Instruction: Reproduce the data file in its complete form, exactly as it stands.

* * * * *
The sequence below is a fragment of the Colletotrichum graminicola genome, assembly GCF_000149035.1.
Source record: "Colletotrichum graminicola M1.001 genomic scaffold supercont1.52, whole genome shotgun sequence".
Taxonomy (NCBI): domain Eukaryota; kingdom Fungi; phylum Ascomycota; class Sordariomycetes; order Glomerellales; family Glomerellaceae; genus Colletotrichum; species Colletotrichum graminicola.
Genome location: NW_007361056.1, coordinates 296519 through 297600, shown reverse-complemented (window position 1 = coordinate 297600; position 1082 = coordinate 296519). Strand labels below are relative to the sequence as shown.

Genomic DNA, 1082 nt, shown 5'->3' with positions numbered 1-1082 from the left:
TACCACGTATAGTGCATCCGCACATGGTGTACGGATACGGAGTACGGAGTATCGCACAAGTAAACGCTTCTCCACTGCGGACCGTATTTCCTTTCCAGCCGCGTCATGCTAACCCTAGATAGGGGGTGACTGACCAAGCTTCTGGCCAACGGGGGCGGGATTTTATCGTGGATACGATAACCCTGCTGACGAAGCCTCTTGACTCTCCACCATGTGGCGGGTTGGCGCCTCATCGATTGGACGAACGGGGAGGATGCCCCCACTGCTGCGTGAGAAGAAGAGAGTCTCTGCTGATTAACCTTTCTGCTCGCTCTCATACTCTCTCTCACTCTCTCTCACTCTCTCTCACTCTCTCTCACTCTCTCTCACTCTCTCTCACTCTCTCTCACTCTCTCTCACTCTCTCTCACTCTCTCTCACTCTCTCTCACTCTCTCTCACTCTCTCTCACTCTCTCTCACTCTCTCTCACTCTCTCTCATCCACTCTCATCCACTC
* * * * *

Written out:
The sequence below is a fragment of the Colletotrichum graminicola genome, assembly GCF_000149035.1.
Source record: "Colletotrichum graminicola M1.001 genomic scaffold supercont1.52, whole genome shotgun sequence".
Taxonomy (NCBI): domain Eukaryota; kingdom Fungi; phylum Ascomycota; class Sordariomycetes; order Glomerellales; family Glomerellaceae; genus Colletotrichum; species Colletotrichum graminicola.
Genome location: NW_007361056.1, coordinates 296519 through 297600, shown reverse-complemented (window position 1 = coordinate 297600; position 1082 = coordinate 296519). Strand labels below are relative to the sequence as shown.

Genomic DNA, 1082 nt, shown 5'->3' with positions numbered 1-1082 from the left:
TACCACGTATAGTGCATCCGCACATGGTGTACGGATACGGAGTACGGAGTATCGCACAAGTAAACGCTTCTCCACTGCGGACCGTATTTCCTTTCCAGCCGCGTCATGCTAACCCTAGATAGGGGGTGACTGACCAAGCTTCTGGCCAACGGGGGCGGGATTTTATCGTGGATACGATAACCCTGCTGACGAAGCCTCTTGACTCTCCACCATGTGGCGGGTTGGCGCCTCATCGATTGGACGAACGGGGAGGATGCCCCCACTGCTGCGTGAGAAGAAGAGAGTCTCTGCTGATTAACCTTTCTGCTCGCTCTCATACTCTCTCTCACTCTCTCTCACTCTCTCTCACTCTCTCTCACTCTCTCTCACTCTCTCTCACTCTCTCTCACTCTCTCTCACTCTCTCTCACTCTCTCTCACTCTCTCTCACTCTCTCTCACTCTCTCTCACTCTCTCTCACTCTCTCTCACTCTCTCTCATCCACTCTCATCCACTC